After suggesting the ceasing of circumcision, Sabbath, and offerings, Tertullian suggests that the old Law has ceased as well, and that a new law was in operation. There is simply no evidence that this could be true. It is evident that Peter was still eating clean meat in the first century when he saw the vision from heaven; he had only been eating meat from peace offerings and had never eaten anything considered to be common. Paul was still offering sacrifices and keeping vows while the temple was still standing. Jewish believers were only considered a sect of mainstream Judaism. Over the first several centuries of time, various sects of believers were still eating clean meat, circumcising their children, and keeping the holy days, although they were discouraged from doing so.

As I think about all of this, I want to know how much comingling existed between Jewish and Gentile believers in the early assembly, and how the teaching of the Ante-Nicene Fathers impacted these assemblies. I hope to explore this more in a separate post at some point in the future. I just don’t know when that will be or if my question can be fully answered.


  1. Beth, I enjoyed this article as I have with your past articles. You quoted Tertullian as saying, “The Word proceeds forth from God, and in that procession He is generated…” Also quoting Tertullian , “that which has come forth from out of God is at once God and the Son of God, and the two are one.” Again, “He is made a second in manner of existence – in position, not in nature.”
    My understanding of the word generate is, “to produce, to cause to be, to produce offspring.” Is Tertullian saying that there was a time when God was “alone” but then He brought forth His Son into existence? By using the words generated and made, is Tertullian implying that God produced or caused the Son to exist when before He didn’t exist except within Himself? Is he implying that the Son had a beginning before the beginning of creation, but is still God, because He had always been within God?
    I hope my question isn’t confusing. There are some within the Messianic or Hebrew Roots that either don’t believe in the Deity of Yeshua or that God had created Him at some point before the creation. Even within Judaism, it is believed that Messiah was created before the six days of creation. So was Terullian saying some of the same things, that Messiah was “created” or brought into existence at some point in time or am I missing it?
    Thank you for the article.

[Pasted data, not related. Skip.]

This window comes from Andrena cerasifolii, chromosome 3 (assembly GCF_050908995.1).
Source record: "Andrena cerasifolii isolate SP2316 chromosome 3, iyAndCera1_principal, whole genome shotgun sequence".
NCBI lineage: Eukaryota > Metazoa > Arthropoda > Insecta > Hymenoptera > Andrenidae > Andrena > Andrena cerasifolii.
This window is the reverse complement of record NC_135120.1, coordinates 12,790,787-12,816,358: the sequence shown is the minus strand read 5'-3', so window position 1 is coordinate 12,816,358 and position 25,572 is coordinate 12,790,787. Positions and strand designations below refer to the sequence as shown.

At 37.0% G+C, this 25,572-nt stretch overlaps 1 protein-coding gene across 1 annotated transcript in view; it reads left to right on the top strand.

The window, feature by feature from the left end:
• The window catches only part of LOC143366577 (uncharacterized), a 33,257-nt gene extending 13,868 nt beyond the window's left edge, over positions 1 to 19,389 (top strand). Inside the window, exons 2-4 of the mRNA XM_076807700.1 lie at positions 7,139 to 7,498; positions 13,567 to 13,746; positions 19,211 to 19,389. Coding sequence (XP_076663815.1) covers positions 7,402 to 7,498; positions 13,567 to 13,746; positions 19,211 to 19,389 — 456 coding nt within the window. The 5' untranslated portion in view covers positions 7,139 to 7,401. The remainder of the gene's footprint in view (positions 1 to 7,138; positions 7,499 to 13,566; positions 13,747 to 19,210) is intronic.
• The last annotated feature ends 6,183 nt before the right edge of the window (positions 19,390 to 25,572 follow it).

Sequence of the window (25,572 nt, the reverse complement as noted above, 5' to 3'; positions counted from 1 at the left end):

1. It is extremely frustrating to me that many within Messianic or Hebrew Roots don’t believe in the deity of Yeshua. It can’t be proven or disproven by a single verse, although many people try to do just that. We have to look at the full picture of things. I’ve noticed that people look at single verses in isolation and make their decision on what to believe. They reject some verses in favor of others. I can’t do that. I’m no expert, but I’m reading all of this, and I’m using every tool in my toolbox to see how everything fits into what the Scriptures say. I’ve tried to lay it out for people to examine and test. As for your questions, my understanding is that God is Spirit, and that His own Spirit generated thoughts, words, and reasoning just like we constantly do. My understanding is that this is what the Logos originally was — and it has always just naturally been part of God. When God made His creation, it began with thoughts, and as God spoke the thoughts into words, creation took place. I think God is beyond what humans can envision, but yet God knew that man had to sometimes have a way to relate to Him and hear directly from Him, so there had to be times when there had to be a visible extension of Himself — His arm in the form of a man — that could walk with Adam and Eve in the garden of Eden, for example, and do many other incredible things like bring the mixed multitude out of Egypt, etc. I assume that there was first a thought to show up somewhere, which was spoken, and God’s visible extension would appear as needed as the Angel of YHVH or the Commander of YHVH’s army (YHVH of hosts), and then return from where it came as part of God’s breath/Spirit. This was done because if we saw God in all of His fullness, we’d die. Originally, this visible extension of God seemed to arrive on the scene out of no where and depart in like manner, but later, He chose to arrive on the scene as the result of the Spirit causing conception, which would result in a baby that would grow and be the promised Messiah, Redeemer, and Savior. I think what was seen as visions of God with the Son at His right hand was to more symbolic of a spiritual reality. There are times that the Scriptures mention Him being God’s firstborn, but this really means that He was placed into the highest ranking position. In the Nature of God series, there are also a few slides that explain this, as well as how I see the nature of Yeshua’s communication and subordinationism to the Father, so be sure to look at these presentations, and let me know what you think.